Taking side trip down Ripken memory lane

April 12, 2000|By Ken Rosenthal

KANSAS CITY, MO. — KANSAS CITY, Mo.-- Six members of the Orioles' 1983 world championship team were at Kauffman Stadium last night, working as coaches, broadcasters, even volunteer batting-practice pitchers.

Cal Ripken is the only member of that team still active, and the memories flowed freely before he moved within five hits of 3,000 with a second-inning home run against Kansas City.

Memories of Ripken as a skinny youngster. Memories of his early struggles. Memories of his first signs of greatness, and his father's powerful influence.

"The first time I saw him, he was catching batting practice in Asheville, N.C., in 1974," said former Orioles second baseman Rich Dauer, now a third base coach for the Kansas City Royals.

"He was 13 years old, 6 feet tall, with curly hair. His dad was throwing batting practice. He was catching it. [Ripken's brother] Billy was the clubhouse kid. [Ripken's sister] Ellen was the base sweeper.

"I had no idea who he was. I thought he was a player."

Former Orioles pitcher Mike Flanagan caught his first glimpse of Ripken a few years later. Cal Ripken Sr., was the Orioles' third base coach. Junior was a pitcher and shortstop at Aberdeen High School.

"I remember seeing him come to the ballpark to take batting practice," said Flanagan, now a broadcaster for Home Team Sports. "The next time I saw him -- it must have been two years later [after Ripken signed with the Orioles] -- it seemed like he was a different kid. He was like 5 inches taller, and 20 to 30 pounds heavier.

"You looked at his dad, and figured he wasn't going to be that big. When he came back, it was a shock how big he had gotten, how strong. I almost didn't recognize him."

Former Orioles pitcher Mike Boddicker also had trouble identifying Ripken at the start, but for different reasons. The first time he met Ripken in Bluefield, W.Va., he figured his new teammate might be a future Cy Young Award winner.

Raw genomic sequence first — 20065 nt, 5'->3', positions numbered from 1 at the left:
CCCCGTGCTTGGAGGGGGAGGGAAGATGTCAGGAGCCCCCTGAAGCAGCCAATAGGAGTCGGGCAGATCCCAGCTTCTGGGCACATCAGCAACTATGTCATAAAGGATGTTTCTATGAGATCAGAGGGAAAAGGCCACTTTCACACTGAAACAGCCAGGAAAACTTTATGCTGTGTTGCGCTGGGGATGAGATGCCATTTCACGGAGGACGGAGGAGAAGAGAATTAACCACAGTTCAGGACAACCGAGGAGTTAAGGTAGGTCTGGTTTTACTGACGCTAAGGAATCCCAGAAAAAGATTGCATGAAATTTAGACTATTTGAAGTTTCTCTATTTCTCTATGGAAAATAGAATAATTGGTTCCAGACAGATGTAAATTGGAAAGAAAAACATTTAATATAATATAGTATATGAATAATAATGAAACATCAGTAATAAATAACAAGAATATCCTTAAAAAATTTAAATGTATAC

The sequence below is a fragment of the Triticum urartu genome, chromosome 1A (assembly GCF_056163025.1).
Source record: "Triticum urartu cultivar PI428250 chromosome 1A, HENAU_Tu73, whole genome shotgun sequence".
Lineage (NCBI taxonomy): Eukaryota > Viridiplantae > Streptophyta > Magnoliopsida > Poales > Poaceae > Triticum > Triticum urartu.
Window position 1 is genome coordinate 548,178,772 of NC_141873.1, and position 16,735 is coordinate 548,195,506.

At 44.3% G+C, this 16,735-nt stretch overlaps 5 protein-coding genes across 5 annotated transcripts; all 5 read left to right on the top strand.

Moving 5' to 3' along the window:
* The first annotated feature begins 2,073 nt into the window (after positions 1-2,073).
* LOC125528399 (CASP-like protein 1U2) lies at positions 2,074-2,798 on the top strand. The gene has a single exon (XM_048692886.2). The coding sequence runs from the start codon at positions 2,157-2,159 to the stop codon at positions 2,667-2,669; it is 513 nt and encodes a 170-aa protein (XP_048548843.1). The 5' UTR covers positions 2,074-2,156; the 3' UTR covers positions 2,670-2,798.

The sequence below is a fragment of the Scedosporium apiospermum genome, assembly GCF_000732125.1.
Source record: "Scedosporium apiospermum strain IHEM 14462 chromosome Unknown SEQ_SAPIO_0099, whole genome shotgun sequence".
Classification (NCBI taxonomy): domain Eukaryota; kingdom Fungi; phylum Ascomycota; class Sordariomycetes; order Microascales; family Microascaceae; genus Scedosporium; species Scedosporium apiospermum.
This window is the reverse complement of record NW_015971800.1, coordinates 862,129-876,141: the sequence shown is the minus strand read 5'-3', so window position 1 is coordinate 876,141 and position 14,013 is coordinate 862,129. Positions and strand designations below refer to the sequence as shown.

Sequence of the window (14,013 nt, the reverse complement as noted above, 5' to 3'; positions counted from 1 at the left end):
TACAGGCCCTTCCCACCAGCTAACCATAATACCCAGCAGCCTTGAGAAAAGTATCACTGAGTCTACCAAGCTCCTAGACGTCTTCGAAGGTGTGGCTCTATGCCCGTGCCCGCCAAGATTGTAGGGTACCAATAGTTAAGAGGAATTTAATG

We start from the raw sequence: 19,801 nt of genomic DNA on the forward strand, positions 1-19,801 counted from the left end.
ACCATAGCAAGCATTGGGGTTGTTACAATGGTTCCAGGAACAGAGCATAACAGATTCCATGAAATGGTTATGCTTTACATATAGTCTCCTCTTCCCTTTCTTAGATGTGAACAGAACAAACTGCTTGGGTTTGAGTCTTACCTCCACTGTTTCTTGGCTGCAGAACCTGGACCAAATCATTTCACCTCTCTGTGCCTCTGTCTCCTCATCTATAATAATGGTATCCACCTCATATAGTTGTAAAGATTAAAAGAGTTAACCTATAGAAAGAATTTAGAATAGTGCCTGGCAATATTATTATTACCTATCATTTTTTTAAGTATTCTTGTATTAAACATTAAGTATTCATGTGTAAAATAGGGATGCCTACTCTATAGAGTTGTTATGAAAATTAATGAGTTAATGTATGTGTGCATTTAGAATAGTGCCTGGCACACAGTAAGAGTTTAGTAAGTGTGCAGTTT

"Hell of a pitcher," said Boddicker, who now throws batting practice for the Royals part time. "In Rookie ball, we lived in the same house. The first time I saw him was on the hill. He was throwing on the side. He also took some balls at shortstop. But he was little, real skinny. I didn't think he was a shortstop. I assumed he was a pitcher. He had the best stuff of any guy down there."

That was 22 years ago.

Before Ripken converted from third base to shortstop. Before he became the American League Rookie of the Year and a two-time Most Valuable Player. Before he broke Lou Gehrig's consecutive-games record.

Any day now, he will become only the seventh player in major-league history to reach 400 homers and 3,000 hits, but remember how it all started? Ripken was 7-for-60 on May 1 of his rookie year. At that point, his major-league average over two seasons was .121.

"Failure was not in his jargon. It was not part of his game," Dauer said. "When he came up and started slowly, I remember him sitting in the clubhouse one day, very upset, crying. But you have to smell failure and have the fear of it to be a successful player. He never rested on any of his laurels. He always worked hard."

The day after Ripken sank to 7-for-60, he finally managed two hits -- and was promptly beaned by fellow rookie Mike Moore. He missed only one game and began his consecutive-games streak four weeks later. After the beaning, he batted .281 to the end of the season.

"I don't know when it was exactly, but there was an at-bat he had against Tom Seaver in Chicago," Flanagan said. "It was one of those things that really stuck in my mind, like Eddie [Murray] the first time he faced [Nolan] Ryan.

"Seaver threw the kitchen sink at him. It was a great at-bat. Cal fouled off a number of pitches, and ended up hitting a home run. I thought, `That was special. This is going to be special.' "

Boddicker got the same feeling in '83, when Ripken led the majors with 211 hits, a club record that still stands. No Hall of Fame shortstop has ever had that many hits in a season, though the total has since been exceeded twice by Alex Rodriguez and once by Derek Jeter.

"I remember [Al] Bumbry screaming at one pitcher, `Throw him a hook! Throw him a hook!' " Boddicker recalled. "I can't remember who it was. But the pitcher threw him a pretty good breaking ball, and Cal hammered it over the left-center-field bullpen at Memorial Stadium. It was a tough pitch. But he hammered it like it was nothing."

And now here's Ripken, all these years later, closing in on 3,000.

Elrod Hendricks is the Orioles' bullpen coach, just as he was in '83. Eddie Murray, the runner-up to Ripken for AL MVP that season, is another Orioles coach. Terry Crowley, a teammate of Ripken's in '81 and '82, is the team's hitting instructor.

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